Charts were manually reviewed to obtain demographic, clinical, and laboratory data, which included relevant past medical history (previous history of pneumonia, chronic lung disease, asthma, immunodeficiency, sickle cell disease, cerebral palsy), recent use of antibiotics (defined as any patient who self-reported antibiotics use five days before hospitalization ), vaccination status (including influenza vaccine in the last season ), vital signs, general appearance, respiratory examination findings, relevant laboratory results (white blood cell count, neutrophil count, C-reactive protein), imaging studies (chest X-ray, ultrasound, tomography), blood culture (obtained in the first 48 hours upon admission), as well as results of other microbial testing, including nasopharyngeal aspirate and pleural fluid analysis (cell count, pH, protein, glucose, lactate dehydrogenase (LDH), culture). Complications encountered during the hospital course included admission or transfer to the pediatric intensive care unit, supplemental oxygen requirement, and ventilatory support. Length of stay was also recorded.
The distinction between true-positive vs. contaminated blood cultures was determined by the primary team taking care of the patient and later reviewed by two of the authors (AY and EFM).
We collected data from 464 children. The median age was three years (IQR 2-6) and 51.9% were female. A total of 162 (34.9%) had no significant past medical history and 446 (96%) were up-to-date on their immunizations, as shown in Table 1. Table 1 outlines the demographic and clinical characteristics of our population.
A total of 380 blood cultures were obtained, including 23 patients who had repeated blood cultures. Fifteen (3.9%) cultures were positive for bacterial growth; five (1.3%) were considered true positives while the other 10 (2.6%) were treated as contaminants. The prevalence of bacteremia was 1.3% in those with blood cultures and 1.0% in all patients admitted with CAP (Table 2). Except for one patient who had human immunodeficiency virus (HIV) with low cluster of differentiation 4 (CD4) count, none of our bacteremic patients had immunodeficiency, indwelling central line, or sickle cell disease; however, two of them had a history of asthma and prematurity. Out of the five cases of bacteremia, three were caused by S. pneumoniae, one caused by methicillin-resistant, Staphylococcus aureus, and one by Enterococcus avium.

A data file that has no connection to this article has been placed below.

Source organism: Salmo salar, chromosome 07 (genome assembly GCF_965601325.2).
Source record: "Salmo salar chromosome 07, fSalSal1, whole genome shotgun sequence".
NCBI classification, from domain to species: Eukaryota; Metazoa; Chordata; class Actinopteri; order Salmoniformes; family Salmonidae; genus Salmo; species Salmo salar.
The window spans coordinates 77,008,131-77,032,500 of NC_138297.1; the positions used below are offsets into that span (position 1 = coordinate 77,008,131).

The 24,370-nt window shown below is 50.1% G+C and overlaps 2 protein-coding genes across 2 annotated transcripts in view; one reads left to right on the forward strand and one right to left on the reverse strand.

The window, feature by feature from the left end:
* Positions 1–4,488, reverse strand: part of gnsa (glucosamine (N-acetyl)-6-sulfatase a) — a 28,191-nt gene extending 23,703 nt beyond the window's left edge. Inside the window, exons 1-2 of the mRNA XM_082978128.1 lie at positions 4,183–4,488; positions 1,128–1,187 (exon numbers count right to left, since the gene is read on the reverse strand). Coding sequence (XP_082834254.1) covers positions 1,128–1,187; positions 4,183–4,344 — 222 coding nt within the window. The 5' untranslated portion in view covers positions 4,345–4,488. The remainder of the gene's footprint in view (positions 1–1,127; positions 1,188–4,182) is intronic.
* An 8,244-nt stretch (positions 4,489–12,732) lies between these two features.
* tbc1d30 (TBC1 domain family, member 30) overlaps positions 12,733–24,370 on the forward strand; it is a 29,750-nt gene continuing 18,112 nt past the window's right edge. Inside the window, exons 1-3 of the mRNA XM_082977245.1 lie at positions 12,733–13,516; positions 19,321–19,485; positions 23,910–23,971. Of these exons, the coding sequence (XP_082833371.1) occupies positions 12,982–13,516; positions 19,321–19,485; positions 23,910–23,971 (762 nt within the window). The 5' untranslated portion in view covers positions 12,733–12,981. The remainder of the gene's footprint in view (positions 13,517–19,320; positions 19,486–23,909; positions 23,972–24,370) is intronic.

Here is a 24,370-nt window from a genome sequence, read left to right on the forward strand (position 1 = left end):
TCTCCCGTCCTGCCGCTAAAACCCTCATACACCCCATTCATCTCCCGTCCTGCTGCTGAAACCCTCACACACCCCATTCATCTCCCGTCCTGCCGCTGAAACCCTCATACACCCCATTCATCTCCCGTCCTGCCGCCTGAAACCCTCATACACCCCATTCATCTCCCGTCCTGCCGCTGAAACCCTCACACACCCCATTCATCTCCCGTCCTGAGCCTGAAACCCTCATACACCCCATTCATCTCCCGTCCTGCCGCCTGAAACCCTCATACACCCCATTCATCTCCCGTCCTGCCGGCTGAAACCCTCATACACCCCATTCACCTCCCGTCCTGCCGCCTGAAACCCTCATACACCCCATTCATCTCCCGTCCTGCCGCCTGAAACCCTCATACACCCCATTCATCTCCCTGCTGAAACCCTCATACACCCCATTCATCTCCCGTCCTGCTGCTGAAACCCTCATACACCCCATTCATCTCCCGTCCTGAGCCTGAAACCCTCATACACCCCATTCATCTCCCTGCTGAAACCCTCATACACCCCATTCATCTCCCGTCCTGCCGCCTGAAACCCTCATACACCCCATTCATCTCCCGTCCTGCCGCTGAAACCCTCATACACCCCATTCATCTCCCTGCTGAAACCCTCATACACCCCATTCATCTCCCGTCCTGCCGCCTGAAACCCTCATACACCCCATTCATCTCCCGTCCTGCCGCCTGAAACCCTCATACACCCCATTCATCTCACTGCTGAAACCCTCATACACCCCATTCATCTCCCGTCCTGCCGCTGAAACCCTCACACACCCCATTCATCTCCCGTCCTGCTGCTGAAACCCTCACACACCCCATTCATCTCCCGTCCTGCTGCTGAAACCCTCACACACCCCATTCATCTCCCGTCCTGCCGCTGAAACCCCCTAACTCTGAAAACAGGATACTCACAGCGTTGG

Three out of five bacteremic patients were admitted to the pediatric intensive care unit (PICU). Two were admitted directly from the emergency department (ED) to the PICU and were treated aggressively with broad-spectrum antibiotics. One patient was initially treated with ampicillin in the inpatient unit but deteriorated clinically and was transferred to the PICU, where antibiotic treatment was advanced to ceftriaxone and vancomycin.
Two patients who were admitted to the inpatient unit were started on ampicillin and continued to show improvement on the same antibiotic. We found a significant association between PICU admission (OR 5.6 and 95% CI (1.0-31), p<0.03) and ill appearance on presentation (OR 12.8 and 95% CI (1.3-125), p<0.01) with a true-positive blood culture.
Ten out of 15 positive cultures (67 %) were contaminated: three of the contaminant cultures grew Streptococcus viridans, two grew Staphylococcus hominis, one culture grew both Acinetobacter baumannii and Corynebacterium striatum while the remaining grew Staphylococcus haemolyticus, Staphylococcus simulans, and Rothia spp. Fifty percent of the false-positive cultures were repeated. (Table 3).
Finally, in regard to the radiological and laboratory investigations. Of 19 (4%) patients with evidence of effusion or necrotizing pneumonia on chest radiographs, three out of the 19 patients had positive blood cultures; and out of these three, only one patient underwent pleural fluid tapping. Two additional patients who underwent pleural tapping had negative blood cultures, and none of these three patients who undergone tapping had positive pleural fluid cultures. The radiographic evidence of effusion or necrotizing pneumonia was associated with bacteremia (P<0.11) while the binary logistics regression analysis showed that significantly elevated CRP (> 300 mg/L) was associated with a true-positive blood culture (p<0.01).
Bacteremia is an unusual complication of CAP in hospitalized children. Our study suggests that approximately 1% of admitted children with CAP are bacteremic. Penicillin-susceptible S. pneumoniae was the most common isolated organism (60%), which is consistent with recently published studies . Patients with bacteremia mostly had co-morbid conditions, were ill-appearing, or were admitted to the PICU. Our findings are consistent with current IDSA guidelines, which suggest that only children with moderate to severe CAP will benefit from obtaining a blood culture on admission.